If you’ve been following me for any length of time, you know that one of my favorite ways to increase capacity is to delegate. (Read this post or this one.) You may be considering hiring a friend or family member – is working with that person in your best interest? You want and need great service, but not at the expense of a close relationship.
The fabulous Laura Licursi of Elite Virtual Assistants says that delegating to someone close to you can serve you well, if you ask the right questions and get the right answers.
- Anyone you ask to help you will be doing tasks for you outside of their normal job, often at a discounted rate (or none at all). Laura suggests that instead you make sure you are being treated just like any other client, and pay accordingly.
- Just as you would communicate clearly to anyone you delegate to, it is important to have and express clear expectations about the result you expect.
- Is the person truly skilled in the field you need help with? Your nephew may tweet with the best of them, but it’s doubtful he is qualified to be your social media manager.
- If you were hiring a freelance virtual assistant, one of your first questions should be, “Do you have time to work with me?” The same goes for hiring a friend – be sure to define what you need versus what she can offer.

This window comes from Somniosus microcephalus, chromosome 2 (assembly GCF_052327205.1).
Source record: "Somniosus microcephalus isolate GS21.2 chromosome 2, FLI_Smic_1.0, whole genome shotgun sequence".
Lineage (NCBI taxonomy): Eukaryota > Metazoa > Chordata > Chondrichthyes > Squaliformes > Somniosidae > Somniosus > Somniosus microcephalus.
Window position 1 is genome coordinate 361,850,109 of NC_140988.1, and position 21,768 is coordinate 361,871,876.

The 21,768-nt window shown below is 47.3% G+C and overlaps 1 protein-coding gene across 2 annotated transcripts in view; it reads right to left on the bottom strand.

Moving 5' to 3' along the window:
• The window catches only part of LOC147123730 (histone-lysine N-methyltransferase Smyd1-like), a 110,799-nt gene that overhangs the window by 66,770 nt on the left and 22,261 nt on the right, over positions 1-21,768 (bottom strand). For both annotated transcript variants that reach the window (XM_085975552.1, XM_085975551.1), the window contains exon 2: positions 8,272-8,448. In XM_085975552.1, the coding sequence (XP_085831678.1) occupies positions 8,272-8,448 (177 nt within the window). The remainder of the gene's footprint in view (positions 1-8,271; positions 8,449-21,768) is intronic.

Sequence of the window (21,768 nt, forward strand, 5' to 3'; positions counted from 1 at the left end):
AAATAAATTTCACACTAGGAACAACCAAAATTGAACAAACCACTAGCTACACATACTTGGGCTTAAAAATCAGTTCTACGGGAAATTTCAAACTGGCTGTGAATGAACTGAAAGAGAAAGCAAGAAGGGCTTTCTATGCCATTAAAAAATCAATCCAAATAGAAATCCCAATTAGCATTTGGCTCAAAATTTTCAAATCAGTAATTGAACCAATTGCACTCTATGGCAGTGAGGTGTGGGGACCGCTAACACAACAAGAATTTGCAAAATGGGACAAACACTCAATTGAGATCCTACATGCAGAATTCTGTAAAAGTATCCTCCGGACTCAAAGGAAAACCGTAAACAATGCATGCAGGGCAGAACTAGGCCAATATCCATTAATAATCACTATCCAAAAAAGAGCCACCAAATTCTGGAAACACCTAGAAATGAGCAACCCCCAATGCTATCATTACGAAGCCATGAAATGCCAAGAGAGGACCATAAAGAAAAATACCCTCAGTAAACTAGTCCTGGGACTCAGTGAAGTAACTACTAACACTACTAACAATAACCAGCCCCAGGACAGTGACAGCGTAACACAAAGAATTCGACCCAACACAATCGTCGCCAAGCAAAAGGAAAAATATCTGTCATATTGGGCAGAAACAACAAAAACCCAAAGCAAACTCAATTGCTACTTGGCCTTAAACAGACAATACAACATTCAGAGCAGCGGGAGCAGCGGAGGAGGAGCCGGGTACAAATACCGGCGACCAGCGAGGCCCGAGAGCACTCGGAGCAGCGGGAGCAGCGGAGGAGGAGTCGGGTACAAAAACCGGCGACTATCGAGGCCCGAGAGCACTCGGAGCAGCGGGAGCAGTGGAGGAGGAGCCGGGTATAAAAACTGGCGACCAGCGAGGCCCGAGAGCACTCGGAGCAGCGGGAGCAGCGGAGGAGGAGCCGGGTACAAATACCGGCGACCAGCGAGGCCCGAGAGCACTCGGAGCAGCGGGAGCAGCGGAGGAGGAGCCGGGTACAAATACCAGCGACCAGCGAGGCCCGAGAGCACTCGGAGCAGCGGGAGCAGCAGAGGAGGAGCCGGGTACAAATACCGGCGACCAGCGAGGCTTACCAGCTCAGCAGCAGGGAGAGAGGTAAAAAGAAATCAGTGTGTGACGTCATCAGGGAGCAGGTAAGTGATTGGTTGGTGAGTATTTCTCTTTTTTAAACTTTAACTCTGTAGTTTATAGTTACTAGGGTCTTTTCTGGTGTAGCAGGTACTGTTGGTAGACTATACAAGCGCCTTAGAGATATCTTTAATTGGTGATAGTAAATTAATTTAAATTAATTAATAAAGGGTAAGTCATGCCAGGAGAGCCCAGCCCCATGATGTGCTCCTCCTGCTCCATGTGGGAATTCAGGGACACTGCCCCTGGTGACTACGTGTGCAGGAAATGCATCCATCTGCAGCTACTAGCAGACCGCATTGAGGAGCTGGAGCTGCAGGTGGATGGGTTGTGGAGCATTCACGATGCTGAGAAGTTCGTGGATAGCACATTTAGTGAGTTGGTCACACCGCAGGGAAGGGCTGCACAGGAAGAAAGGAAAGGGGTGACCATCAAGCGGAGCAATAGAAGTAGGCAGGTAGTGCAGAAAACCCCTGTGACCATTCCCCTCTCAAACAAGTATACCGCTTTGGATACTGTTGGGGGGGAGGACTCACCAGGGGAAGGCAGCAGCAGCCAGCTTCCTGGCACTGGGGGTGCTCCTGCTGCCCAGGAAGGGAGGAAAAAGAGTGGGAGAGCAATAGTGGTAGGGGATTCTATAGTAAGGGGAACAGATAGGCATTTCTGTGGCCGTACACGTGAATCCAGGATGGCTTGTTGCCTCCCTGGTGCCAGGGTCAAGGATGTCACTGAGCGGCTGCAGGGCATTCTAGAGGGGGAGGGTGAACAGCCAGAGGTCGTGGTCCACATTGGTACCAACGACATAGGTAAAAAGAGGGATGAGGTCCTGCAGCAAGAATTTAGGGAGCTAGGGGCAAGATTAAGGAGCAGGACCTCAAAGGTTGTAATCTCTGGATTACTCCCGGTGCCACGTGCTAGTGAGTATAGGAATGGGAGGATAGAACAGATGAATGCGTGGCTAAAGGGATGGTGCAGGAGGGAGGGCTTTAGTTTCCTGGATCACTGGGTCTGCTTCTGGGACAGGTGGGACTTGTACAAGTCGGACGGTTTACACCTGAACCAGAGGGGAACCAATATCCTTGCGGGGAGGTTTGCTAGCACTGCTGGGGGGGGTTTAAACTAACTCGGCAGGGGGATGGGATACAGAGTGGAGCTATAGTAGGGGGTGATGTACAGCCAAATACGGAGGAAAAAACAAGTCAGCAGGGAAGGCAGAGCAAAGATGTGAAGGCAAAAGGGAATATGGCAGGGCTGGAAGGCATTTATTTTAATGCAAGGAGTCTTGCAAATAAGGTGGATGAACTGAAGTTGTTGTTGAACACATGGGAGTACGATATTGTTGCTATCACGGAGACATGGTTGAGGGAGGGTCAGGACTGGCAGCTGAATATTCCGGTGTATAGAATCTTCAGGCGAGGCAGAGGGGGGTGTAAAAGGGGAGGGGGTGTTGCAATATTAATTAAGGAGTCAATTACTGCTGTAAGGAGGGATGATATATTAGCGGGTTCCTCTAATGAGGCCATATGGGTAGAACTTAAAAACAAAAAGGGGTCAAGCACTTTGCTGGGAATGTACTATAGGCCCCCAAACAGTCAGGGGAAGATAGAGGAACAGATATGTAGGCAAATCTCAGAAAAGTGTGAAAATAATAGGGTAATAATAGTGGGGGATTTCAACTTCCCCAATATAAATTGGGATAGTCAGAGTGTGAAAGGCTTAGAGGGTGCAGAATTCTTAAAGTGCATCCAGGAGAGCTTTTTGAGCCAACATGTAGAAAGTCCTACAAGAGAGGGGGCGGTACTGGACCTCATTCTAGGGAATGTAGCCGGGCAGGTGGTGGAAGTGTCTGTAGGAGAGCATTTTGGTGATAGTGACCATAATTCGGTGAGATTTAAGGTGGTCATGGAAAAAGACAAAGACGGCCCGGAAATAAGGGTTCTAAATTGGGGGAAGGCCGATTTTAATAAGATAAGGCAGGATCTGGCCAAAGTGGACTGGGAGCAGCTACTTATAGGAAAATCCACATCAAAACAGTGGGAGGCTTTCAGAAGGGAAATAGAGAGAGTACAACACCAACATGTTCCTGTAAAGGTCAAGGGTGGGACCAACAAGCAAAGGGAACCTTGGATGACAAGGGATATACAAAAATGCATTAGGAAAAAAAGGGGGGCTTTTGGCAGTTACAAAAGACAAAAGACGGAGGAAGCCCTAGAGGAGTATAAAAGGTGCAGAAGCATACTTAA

- How important is your relationship to this person? If things go wrong in the working relationship, will your personal relationship be in jeopardy?
- Why are you hiring this person versus a pro? If it’s because she IS a pro, great – you can delegate effectively and help out a friend. But if it’s because she’s the only person who even has a clue, or she desperately needs work, then this is not the best business relationship to create.
- If you’re hiring the person because you need to get help as cheaply as possible, you’re setting yourself up for failure. The old adage of “You get what you pay for” applies here.
Laura says, “Although staying within budgets are important, making business decisions based solely on your budget isn’t always the best answer. More times than not, you’ll end up paying for someone to ‘help,’ and then paying for someone to fix and finish that help. Hiring a professional to do certain tasks may end up being the best financial solution in the end.”
Thank you, Laura, for your wonderful advice on creating a working relationship with someone close to you. When you learn the right processes, you can be a delegating pro, achieving more without working nights and weekends to catch up!
Are you curious about how to have a life that has more money, more fun, more time for volunteering, more time for relaxation – while working less and feeling less stress? If so, I invite you to apply for a complimentary Productivity Breakthrough Blueprint session.
Here we’ll talk about your current life – and the life you want – and we’ll discuss some strategies to help you see your next steps.
- Discover what’s blocking you from creating consistently productive and stress-free days.
- Determine what steps you can take so you can stop working nights and weekends (and early mornings!!!) trying to catch up.
- Identify the one simple step you can take to immediately get into action today.
(header photo by RawPixel)